If you’ve ever been pregnant, you may recall the mental and emotional acrobatics of swinging hormones. If not, just imagine turning suddenly and severely manic-depressive, while watching your body metamorphose on a daily basis into something unrecognizable and terrifying, all of it utterly out of your control.
I sat in the dining room of our new home, staring blankly at the warren of boxes to be sorted and unpacked. Well into my third trimester with #2, I felt whale-like and exhausted. My son was almost four years old, the center of my universe. Suddenly, panic: What am I doing? This is crazy! How could there possibly be enough love for more than one? I could not fathom loving any other the way I loved him, the single focus of my entire sphere of existence. Thankfully, the moment my daughter was born, I immediately understood the true miracle of parenthood—love is infinite. My sphere simply grew to an ellipsoid. There was more than enough love, and space in my heart, for both of them and more, easily.
As physicians, we possess a similarly infinite capacity to love our patients. Sometimes we have to work much harder to feel it, though. Like parenting, the path of medical practice is not paved with lollipops and ice cream. It’s more like an uphill dirt road with pits and grooves, erratic weather, and hairpin turns that make you dizzy and nauseated. It can also offer astoundingly beautiful scenery along the way—like parenting. Most of us come to medicine thoughtfully, and few could withstand the crucible of training without some enduring core of dedication and calling. Parent-love feels innate, encoded. You stick with it through the hard parts, driven by something primal. Doctor-love, while also born of the internal and deep, requires more conscious intention to maintain. This commitment feels far more vulnerable to external forces. Physicians’ social and emotional exhaustion can lead to disengagement, hardening, and reticence to a system we feel impotent to change. We get burned out, and everybody suffers.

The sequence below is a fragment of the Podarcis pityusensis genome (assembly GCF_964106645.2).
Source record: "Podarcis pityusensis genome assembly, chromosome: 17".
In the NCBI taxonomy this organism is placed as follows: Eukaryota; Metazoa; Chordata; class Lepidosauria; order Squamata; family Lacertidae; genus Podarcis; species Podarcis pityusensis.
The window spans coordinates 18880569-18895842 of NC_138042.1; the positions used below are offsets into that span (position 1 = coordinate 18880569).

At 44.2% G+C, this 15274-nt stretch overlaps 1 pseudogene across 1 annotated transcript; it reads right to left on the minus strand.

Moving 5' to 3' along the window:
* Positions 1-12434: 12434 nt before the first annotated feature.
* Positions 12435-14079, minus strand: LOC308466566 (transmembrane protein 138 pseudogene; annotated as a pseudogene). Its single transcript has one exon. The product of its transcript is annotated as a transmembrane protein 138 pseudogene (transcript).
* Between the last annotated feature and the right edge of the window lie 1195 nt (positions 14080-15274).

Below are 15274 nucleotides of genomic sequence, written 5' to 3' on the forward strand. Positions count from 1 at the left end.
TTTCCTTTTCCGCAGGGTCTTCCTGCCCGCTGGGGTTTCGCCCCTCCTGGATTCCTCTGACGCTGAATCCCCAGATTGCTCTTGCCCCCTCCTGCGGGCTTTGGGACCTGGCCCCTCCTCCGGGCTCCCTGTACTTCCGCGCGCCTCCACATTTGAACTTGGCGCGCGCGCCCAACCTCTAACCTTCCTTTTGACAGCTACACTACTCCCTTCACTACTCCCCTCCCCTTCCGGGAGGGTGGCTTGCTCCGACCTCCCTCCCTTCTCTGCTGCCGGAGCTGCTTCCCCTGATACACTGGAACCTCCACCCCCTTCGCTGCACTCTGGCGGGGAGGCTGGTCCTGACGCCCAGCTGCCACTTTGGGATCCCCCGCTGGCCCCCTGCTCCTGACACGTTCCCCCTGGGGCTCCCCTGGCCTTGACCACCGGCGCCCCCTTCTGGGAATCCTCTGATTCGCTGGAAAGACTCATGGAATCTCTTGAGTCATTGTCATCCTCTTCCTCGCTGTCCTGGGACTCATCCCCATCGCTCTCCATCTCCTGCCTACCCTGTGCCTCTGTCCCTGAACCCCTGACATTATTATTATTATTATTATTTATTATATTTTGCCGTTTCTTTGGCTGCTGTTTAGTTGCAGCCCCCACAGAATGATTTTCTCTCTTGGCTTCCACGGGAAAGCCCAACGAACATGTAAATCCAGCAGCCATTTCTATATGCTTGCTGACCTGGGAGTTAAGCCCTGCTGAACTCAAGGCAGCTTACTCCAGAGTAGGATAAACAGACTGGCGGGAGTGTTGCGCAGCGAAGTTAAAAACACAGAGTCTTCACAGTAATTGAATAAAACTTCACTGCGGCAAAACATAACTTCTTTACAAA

When we dig deeper, though, and uncover the original reserves of humanity and compassion that first called us to this work, when we nurture and cultivate them, we find the love. We not only survive, we thrive. Everyone benefits—ourselves, our patients, colleagues, family, communities—we can literally save the world. We can achieve this by reaching out, sharing stories, judging ourselves more gently, and withholding our negative judgments of others.
A doctor’s medical practice, like life itself, will go through phases. The focus may change over time, and the fundamental mission remains the same. Why do we do this work? The answer holds the key to our fulfillment, if we can remember it through the hard parts.
Like parents, we physicians share the hard dirt road, and traffic can get heavy. We can choose to ride alone, or with a cooperative group that takes care of its members, and doesn’t leave anyone behind. We can share the vistas, take pee breaks, and pack healthy snacks. If we build our riding tribes right, we can ensure that each of us has more than enough love for the journey.